The globe is warming up at such an alarming rate due to human activity that the temperature in the Great Lakes is over 6 degrees colder than it was last year. It’s so hot that it’s cold. That of course only makes sense in the mind of a liberal who thinks that up is down, and down is up.
Lake Superior has experienced the highest concentration of ice in late May since modern satellite records began in 1980 and the ice coverage may even be the highest since at least 1897.
In comparison, reconstructed past records on the largest of the Great Lakes of North America show that ice coverage for May is typically far, far less and ice is almost unheard of for June, which is fast approaching.
The records also indicate that average April ice coverage for Lake Superior is usually 17%, but the lake was covered nearly 60% in ice last month.
None of these facts, of course, fit into the “global warming” rhetoric promoted by the White House, which has since rebranded “global warming” as “climate disruption” in an attempt to spin this year’s record cold weather into its carbon tax agenda.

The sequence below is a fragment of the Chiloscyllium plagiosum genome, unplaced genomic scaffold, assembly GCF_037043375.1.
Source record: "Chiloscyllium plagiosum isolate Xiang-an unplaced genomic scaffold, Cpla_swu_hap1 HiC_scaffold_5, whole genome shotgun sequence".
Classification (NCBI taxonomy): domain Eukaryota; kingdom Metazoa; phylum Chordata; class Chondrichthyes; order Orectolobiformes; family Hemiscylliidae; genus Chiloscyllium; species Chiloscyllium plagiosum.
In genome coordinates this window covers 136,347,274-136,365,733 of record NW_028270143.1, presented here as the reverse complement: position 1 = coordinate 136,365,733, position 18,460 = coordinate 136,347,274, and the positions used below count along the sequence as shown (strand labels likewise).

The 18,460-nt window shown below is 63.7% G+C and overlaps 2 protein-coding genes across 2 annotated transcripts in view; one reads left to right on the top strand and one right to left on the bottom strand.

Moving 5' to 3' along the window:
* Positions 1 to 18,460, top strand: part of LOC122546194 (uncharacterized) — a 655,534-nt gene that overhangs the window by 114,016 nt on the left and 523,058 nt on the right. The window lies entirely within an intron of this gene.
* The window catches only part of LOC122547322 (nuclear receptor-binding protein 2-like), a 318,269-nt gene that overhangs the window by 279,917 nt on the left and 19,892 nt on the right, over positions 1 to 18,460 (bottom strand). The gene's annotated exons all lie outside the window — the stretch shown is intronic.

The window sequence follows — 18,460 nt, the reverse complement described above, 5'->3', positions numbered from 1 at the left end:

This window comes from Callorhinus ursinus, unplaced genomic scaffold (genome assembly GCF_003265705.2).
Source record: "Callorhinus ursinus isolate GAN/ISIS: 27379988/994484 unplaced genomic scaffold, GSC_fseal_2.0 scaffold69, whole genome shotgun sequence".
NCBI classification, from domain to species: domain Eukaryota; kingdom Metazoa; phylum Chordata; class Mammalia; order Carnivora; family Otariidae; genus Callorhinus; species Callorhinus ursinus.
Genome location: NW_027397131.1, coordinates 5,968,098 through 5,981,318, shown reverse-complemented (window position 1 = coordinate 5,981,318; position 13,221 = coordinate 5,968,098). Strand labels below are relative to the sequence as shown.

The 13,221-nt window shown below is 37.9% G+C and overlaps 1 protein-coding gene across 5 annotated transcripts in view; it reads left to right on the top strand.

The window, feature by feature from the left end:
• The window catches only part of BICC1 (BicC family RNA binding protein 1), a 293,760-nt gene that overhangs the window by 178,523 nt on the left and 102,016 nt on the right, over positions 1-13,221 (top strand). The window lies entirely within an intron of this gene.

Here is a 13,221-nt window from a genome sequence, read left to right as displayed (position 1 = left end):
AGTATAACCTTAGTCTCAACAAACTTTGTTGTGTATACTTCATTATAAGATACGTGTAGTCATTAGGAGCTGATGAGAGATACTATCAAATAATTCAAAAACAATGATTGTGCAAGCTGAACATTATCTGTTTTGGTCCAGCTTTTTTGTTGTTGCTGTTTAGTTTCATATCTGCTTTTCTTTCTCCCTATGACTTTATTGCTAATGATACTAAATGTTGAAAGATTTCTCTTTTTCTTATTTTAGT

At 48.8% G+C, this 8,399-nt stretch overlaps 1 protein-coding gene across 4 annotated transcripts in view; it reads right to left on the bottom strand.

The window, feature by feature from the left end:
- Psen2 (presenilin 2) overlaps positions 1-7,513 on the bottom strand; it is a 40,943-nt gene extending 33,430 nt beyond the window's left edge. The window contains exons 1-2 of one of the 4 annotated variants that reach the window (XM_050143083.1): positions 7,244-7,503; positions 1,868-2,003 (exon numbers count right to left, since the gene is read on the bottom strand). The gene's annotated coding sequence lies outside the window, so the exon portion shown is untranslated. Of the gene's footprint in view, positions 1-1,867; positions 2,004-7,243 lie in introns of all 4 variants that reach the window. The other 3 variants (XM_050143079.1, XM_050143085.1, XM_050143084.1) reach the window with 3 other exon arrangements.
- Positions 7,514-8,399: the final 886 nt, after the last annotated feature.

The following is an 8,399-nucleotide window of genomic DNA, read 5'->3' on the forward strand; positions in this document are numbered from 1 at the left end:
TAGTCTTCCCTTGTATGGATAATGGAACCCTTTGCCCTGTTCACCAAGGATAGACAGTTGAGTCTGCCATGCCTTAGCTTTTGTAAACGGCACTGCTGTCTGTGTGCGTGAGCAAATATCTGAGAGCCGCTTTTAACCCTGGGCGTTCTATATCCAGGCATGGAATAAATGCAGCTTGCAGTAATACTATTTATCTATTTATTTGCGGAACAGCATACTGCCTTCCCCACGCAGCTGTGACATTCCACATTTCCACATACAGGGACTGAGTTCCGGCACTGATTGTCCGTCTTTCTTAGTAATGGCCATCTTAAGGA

Now, it appears that all the Great Lakes are experiencing drastic temperature drops compared with last year.
Lakes Superior and Lake Michigan are currently six degrees colder than last year. If the water continues to remain colder than normal, it could have an impact on Michigan’s winter in several ways.
Currently Lake Superior has an average surface water temperature of 47.6 degrees. Last year on this date Lake Superior was at 53.7 degrees. The long-term average water temperature on Lake Superior for October 11 is 51.1 degrees.
So Lake Superior is 6.1 degrees colder than this time last year, and 3.5 degrees colder than normal.
Lake Michigan has an average surface water temperature of 56.0 degrees, while last year at this time it was 62.1 degrees. The long-term average water temperature on Lake Michigan for October 11 is 58.4 degrees.
Lake Michigan is also 6.1 degrees colder than this time last year, and 2.4 degrees colder than average.
Lake Huron is 5 degrees colder than last year, and only 1.5 degrees colder than normal.
If we’re supposed to be fretting day in and day out about the Earth warming up 1.3 degrees over the past century, I wonder how much we’re supposed to be scared about the Great Lakes’ temperature dropping 6 degrees over the past year.